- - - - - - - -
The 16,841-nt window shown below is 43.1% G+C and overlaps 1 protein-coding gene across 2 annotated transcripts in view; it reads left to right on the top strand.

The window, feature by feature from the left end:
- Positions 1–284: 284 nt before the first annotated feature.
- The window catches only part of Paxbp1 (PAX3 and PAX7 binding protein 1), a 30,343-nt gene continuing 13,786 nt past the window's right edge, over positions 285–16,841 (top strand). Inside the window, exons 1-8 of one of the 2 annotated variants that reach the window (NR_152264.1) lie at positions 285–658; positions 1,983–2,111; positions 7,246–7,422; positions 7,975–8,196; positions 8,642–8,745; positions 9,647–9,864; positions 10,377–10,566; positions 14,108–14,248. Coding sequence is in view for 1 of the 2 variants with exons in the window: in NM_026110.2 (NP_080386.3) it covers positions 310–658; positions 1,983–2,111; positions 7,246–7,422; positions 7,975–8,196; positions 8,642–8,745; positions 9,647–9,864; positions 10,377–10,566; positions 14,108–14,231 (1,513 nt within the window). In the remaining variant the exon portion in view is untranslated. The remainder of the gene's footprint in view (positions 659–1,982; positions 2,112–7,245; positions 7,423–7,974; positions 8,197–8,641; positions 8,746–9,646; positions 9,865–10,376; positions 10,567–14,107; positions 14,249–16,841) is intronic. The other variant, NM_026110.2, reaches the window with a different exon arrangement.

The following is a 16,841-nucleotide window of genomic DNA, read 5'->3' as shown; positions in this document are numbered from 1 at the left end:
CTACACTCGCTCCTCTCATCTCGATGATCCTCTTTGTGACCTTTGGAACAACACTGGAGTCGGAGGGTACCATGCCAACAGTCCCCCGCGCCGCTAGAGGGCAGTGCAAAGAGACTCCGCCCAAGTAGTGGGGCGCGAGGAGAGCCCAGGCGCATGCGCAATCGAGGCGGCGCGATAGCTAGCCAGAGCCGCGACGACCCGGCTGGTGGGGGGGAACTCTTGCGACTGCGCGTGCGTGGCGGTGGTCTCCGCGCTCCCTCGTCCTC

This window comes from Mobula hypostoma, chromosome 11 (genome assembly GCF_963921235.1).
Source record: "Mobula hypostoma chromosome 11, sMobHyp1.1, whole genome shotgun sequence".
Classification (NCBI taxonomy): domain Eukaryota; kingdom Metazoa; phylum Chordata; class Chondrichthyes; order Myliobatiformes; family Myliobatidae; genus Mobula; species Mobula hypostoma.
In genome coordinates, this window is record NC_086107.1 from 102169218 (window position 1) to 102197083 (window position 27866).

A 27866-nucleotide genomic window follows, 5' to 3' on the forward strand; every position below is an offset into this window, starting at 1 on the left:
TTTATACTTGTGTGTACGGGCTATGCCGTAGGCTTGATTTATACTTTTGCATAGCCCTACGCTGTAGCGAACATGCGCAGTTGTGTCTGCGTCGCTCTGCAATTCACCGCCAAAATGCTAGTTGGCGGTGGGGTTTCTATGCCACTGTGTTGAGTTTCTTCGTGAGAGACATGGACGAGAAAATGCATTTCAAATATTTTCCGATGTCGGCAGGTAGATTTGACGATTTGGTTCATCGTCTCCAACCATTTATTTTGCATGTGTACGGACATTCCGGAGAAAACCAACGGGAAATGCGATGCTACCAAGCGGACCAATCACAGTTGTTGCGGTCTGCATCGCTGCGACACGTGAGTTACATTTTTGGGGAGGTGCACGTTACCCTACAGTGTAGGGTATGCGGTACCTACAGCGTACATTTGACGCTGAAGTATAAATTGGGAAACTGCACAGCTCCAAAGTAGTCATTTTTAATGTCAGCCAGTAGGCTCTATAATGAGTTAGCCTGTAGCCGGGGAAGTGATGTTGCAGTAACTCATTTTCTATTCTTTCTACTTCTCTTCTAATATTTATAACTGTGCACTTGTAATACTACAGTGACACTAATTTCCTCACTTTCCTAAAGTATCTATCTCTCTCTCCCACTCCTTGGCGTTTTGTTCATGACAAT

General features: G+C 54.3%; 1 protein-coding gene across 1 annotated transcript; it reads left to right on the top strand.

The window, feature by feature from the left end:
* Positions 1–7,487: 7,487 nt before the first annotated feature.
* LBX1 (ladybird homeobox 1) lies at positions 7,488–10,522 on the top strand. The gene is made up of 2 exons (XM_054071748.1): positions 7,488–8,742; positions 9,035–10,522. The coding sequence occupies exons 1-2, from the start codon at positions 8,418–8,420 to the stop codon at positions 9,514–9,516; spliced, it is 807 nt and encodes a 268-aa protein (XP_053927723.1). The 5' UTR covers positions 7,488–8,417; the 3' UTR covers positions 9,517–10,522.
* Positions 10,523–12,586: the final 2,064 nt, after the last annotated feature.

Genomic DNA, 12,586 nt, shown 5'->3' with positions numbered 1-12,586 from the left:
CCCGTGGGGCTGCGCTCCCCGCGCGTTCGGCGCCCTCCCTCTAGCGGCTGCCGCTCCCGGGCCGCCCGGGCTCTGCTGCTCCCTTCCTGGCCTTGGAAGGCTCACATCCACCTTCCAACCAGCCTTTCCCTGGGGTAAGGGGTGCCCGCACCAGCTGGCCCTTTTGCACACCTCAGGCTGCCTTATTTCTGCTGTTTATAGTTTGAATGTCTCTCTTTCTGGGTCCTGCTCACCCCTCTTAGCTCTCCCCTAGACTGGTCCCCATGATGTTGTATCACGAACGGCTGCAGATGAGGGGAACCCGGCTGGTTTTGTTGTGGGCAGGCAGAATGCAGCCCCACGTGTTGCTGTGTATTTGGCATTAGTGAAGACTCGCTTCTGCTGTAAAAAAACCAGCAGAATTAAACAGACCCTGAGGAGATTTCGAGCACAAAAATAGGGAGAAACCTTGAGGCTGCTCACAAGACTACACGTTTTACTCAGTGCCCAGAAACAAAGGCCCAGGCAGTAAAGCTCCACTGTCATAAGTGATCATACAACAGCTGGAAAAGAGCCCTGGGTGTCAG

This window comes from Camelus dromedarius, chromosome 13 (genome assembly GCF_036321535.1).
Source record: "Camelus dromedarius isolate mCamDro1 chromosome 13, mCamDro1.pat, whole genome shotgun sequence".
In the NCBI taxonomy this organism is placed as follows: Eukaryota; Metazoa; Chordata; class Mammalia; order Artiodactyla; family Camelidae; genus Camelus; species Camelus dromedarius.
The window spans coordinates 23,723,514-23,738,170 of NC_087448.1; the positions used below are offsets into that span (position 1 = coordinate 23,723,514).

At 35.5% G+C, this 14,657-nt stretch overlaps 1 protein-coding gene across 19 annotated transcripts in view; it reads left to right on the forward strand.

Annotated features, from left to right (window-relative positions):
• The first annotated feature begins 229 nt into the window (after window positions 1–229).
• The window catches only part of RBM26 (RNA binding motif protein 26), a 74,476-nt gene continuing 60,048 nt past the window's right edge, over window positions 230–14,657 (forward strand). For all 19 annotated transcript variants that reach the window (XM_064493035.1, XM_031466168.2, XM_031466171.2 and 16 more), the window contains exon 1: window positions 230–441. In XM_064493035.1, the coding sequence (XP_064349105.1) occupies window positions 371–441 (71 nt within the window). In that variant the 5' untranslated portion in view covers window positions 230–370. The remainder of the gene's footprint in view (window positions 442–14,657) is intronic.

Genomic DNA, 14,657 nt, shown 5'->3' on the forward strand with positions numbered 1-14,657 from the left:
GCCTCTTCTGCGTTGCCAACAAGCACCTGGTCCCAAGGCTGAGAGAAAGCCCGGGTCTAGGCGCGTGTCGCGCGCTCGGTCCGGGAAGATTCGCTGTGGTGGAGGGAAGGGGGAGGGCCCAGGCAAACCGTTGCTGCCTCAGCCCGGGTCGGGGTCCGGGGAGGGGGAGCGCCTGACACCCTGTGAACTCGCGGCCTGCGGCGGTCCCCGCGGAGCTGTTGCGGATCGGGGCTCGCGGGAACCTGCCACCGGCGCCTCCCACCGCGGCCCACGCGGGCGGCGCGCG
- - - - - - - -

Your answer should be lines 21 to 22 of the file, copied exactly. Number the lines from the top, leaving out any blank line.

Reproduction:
Source record: "Camelus dromedarius isolate mCamDro1 chromosome 13, mCamDro1.pat, whole genome shotgun sequence".
In the NCBI taxonomy this organism is placed as follows: Eukaryota; Metazoa; Chordata; class Mammalia; order Artiodactyla; family Camelidae; genus Camelus; species Camelus dromedarius.